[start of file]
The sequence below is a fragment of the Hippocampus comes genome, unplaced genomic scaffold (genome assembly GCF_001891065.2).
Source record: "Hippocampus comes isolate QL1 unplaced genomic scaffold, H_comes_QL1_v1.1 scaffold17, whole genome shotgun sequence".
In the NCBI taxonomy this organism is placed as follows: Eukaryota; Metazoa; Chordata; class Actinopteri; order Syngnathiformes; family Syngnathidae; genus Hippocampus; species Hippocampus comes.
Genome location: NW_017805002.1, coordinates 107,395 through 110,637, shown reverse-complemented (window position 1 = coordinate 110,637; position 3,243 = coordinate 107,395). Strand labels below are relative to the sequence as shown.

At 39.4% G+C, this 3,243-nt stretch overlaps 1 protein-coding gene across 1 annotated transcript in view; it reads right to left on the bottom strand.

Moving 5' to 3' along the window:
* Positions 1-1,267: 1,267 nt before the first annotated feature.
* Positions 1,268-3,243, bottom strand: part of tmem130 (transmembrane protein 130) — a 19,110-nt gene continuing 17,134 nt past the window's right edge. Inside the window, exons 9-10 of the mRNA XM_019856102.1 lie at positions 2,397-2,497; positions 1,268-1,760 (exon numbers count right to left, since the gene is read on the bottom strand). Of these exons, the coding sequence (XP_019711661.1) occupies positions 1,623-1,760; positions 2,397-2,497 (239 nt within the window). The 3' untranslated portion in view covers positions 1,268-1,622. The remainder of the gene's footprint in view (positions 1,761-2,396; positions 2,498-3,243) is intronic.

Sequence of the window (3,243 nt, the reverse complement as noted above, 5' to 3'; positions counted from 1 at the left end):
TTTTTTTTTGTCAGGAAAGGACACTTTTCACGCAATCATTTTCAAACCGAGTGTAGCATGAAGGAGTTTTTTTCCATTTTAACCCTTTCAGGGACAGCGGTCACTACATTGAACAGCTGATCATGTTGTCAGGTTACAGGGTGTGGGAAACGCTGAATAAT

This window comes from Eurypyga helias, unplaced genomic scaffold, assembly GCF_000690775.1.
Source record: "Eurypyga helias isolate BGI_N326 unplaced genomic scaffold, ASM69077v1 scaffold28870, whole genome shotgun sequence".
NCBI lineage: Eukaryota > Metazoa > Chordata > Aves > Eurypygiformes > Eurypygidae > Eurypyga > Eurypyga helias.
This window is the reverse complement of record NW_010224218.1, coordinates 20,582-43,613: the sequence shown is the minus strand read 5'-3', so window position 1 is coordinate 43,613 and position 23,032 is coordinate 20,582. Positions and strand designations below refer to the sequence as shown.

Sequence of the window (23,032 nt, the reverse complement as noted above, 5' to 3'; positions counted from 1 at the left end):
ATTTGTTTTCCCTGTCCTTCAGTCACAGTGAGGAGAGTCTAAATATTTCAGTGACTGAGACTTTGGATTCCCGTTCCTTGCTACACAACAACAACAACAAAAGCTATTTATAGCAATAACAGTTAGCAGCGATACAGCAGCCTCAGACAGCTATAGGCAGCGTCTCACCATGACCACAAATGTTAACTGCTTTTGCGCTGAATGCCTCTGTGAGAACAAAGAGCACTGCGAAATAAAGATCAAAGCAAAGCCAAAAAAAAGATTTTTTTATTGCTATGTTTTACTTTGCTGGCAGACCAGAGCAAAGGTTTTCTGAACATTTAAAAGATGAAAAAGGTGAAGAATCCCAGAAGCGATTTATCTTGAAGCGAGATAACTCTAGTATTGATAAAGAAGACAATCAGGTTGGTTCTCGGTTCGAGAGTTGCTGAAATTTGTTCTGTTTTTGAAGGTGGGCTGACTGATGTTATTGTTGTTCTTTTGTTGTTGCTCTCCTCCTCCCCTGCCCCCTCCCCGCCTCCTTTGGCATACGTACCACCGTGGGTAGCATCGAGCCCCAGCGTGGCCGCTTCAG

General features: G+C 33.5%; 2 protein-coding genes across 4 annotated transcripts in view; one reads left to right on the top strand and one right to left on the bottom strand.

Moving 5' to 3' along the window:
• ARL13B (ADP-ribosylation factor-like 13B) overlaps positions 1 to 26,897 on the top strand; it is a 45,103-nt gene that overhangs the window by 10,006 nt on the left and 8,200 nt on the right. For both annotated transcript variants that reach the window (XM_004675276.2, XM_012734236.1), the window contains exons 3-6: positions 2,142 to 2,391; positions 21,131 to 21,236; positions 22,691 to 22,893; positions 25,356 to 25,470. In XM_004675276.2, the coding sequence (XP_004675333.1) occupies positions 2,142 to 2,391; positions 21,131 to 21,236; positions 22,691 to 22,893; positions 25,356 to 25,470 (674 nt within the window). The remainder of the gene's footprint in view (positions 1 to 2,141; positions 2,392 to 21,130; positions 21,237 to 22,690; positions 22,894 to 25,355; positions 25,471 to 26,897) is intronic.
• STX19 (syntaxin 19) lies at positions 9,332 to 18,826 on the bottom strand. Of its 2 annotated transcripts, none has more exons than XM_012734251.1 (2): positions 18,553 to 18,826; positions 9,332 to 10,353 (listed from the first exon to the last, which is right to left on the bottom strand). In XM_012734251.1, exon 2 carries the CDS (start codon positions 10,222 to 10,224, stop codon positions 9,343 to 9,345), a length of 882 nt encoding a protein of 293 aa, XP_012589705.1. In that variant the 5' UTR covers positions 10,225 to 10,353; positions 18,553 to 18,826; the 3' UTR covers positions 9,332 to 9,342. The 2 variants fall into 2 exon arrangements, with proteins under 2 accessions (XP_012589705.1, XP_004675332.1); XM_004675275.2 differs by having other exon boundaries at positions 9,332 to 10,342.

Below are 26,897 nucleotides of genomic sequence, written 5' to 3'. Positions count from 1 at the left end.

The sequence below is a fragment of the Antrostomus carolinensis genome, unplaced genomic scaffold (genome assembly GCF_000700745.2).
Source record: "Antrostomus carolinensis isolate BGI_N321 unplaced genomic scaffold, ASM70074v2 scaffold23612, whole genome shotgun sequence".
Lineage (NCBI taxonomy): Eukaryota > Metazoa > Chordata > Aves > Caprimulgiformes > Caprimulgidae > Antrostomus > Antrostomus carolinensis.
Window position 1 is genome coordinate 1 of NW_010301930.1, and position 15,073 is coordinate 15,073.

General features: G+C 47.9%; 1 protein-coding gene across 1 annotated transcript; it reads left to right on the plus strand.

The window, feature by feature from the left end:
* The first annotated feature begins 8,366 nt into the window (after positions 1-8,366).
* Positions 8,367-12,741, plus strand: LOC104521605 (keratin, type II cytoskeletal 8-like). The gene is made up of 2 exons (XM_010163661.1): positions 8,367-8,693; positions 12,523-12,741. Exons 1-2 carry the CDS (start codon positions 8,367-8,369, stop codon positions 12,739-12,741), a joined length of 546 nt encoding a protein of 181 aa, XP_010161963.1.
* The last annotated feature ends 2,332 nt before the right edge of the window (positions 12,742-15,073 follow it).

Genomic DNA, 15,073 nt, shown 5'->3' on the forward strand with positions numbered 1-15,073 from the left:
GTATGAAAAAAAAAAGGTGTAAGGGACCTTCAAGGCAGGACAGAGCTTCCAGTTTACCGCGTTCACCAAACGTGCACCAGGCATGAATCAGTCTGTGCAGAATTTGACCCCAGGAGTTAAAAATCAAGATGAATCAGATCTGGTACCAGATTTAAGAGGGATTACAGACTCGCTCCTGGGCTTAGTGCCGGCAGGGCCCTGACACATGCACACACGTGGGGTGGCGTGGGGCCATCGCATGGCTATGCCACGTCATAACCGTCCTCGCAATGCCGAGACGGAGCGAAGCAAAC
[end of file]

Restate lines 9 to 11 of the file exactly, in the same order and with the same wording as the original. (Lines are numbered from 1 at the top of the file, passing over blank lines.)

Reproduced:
Sequence of the window (3,243 nt, the reverse complement as noted above, 5' to 3'; positions counted from 1 at the left end):
TTTTTTTTTGTCAGGAAAGGACACTTTTCACGCAATCATTTTCAAACCGAGTGTAGCATGAAGGAGTTTTTTTCCATTTTAACCCTTTCAGGGACAGCGGTCACTACATTGAACAGCTGATCATGTTGTCAGGTTACAGGGTGTGGGAAACGCTGAATAAT

This window comes from Eurypyga helias, unplaced genomic scaffold, assembly GCF_000690775.1.